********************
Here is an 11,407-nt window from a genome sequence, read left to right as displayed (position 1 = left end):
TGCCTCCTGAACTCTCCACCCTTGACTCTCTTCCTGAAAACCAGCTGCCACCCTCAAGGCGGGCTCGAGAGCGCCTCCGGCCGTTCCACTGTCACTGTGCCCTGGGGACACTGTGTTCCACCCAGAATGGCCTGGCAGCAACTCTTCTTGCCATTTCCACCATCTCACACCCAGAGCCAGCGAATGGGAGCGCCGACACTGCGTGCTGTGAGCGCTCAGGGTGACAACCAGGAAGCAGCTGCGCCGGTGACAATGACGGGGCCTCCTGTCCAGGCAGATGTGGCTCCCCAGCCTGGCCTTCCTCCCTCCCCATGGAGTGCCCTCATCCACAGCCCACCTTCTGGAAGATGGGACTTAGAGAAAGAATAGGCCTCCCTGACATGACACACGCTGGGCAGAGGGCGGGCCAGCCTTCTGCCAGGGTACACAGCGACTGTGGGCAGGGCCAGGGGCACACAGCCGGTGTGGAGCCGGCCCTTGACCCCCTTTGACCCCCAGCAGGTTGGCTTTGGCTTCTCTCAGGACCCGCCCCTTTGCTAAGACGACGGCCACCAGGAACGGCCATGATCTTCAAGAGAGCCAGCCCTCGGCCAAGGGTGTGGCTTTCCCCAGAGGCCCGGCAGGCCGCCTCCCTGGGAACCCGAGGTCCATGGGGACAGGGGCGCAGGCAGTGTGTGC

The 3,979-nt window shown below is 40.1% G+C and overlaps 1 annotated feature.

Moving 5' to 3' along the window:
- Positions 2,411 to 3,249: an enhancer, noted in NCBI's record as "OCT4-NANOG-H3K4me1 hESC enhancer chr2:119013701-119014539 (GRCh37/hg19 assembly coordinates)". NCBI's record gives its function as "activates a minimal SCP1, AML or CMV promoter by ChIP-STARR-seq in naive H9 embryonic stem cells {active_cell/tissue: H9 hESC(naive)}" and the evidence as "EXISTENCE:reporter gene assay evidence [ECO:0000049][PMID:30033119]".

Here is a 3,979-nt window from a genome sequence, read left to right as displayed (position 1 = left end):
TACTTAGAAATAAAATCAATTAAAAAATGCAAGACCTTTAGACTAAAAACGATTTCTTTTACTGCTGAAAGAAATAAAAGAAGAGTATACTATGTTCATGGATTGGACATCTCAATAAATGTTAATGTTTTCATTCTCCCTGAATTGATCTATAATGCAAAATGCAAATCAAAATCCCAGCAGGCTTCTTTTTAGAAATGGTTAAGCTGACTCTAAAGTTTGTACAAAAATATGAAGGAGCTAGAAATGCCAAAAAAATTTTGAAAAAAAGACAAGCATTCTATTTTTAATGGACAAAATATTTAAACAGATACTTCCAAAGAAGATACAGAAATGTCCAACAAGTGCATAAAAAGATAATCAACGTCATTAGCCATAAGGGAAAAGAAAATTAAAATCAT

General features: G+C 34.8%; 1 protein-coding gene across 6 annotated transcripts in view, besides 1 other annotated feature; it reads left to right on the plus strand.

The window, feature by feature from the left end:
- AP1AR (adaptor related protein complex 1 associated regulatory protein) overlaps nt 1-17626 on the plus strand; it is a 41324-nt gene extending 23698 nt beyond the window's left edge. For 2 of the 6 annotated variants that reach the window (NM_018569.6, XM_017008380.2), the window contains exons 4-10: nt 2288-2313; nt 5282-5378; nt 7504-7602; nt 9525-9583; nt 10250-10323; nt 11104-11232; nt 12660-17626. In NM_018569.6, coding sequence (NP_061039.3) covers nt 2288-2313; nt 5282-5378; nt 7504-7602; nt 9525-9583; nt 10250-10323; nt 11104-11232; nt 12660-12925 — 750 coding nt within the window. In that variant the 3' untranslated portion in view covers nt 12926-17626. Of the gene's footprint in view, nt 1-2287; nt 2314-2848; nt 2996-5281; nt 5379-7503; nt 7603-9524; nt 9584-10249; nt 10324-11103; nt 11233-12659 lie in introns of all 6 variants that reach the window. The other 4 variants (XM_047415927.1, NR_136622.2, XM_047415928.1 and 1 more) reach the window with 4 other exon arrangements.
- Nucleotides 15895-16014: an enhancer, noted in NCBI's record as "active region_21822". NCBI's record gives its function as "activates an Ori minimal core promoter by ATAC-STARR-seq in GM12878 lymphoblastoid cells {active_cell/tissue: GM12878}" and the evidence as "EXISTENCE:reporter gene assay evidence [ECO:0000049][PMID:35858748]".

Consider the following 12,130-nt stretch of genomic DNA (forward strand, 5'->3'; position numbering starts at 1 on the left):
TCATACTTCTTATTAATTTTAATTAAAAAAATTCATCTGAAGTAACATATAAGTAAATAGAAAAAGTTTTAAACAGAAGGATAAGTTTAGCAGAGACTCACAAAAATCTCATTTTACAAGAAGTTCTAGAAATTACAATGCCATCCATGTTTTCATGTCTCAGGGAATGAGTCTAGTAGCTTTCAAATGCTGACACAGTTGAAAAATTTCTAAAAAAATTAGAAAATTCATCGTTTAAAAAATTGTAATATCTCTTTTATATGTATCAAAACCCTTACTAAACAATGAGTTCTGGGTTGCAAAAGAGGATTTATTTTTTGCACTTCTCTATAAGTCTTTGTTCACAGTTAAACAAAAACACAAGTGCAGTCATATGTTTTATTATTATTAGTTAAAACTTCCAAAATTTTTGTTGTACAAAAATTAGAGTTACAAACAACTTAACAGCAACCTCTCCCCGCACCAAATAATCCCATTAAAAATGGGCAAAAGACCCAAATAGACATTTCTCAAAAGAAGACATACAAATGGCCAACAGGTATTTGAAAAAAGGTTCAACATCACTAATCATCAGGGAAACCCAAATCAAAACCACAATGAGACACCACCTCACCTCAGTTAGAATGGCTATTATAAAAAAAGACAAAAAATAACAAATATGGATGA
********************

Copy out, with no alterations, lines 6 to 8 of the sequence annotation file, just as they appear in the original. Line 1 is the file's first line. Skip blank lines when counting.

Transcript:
Here is a 3,979-nt window from a genome sequence, read left to right as displayed (position 1 = left end):
TACTTAGAAATAAAATCAATTAAAAAATGCAAGACCTTTAGACTAAAAACGATTTCTTTTACTGCTGAAAGAAATAAAAGAAGAGTATACTATGTTCATGGATTGGACATCTCAATAAATGTTAATGTTTTCATTCTCCCTGAATTGATCTATAATGCAAAATGCAAATCAAAATCCCAGCAGGCTTCTTTTTAGAAATGGTTAAGCTGACTCTAAAGTTTGTACAAAAATATGAAGGAGCTAGAAATGCCAAAAAAATTTTGAAAAAAAGACAAGCATTCTATTTTTAATGGACAAAATATTTAAACAGATACTTCCAAAGAAGATACAGAAATGTCCAACAAGTGCATAAAAAGATAATCAACGTCATTAGCCATAAGGGAAAAGAAAATTAAAATCAT

General features: G+C 34.8%; 1 protein-coding gene across 6 annotated transcripts in view, besides 1 other annotated feature; it reads left to right on the plus strand.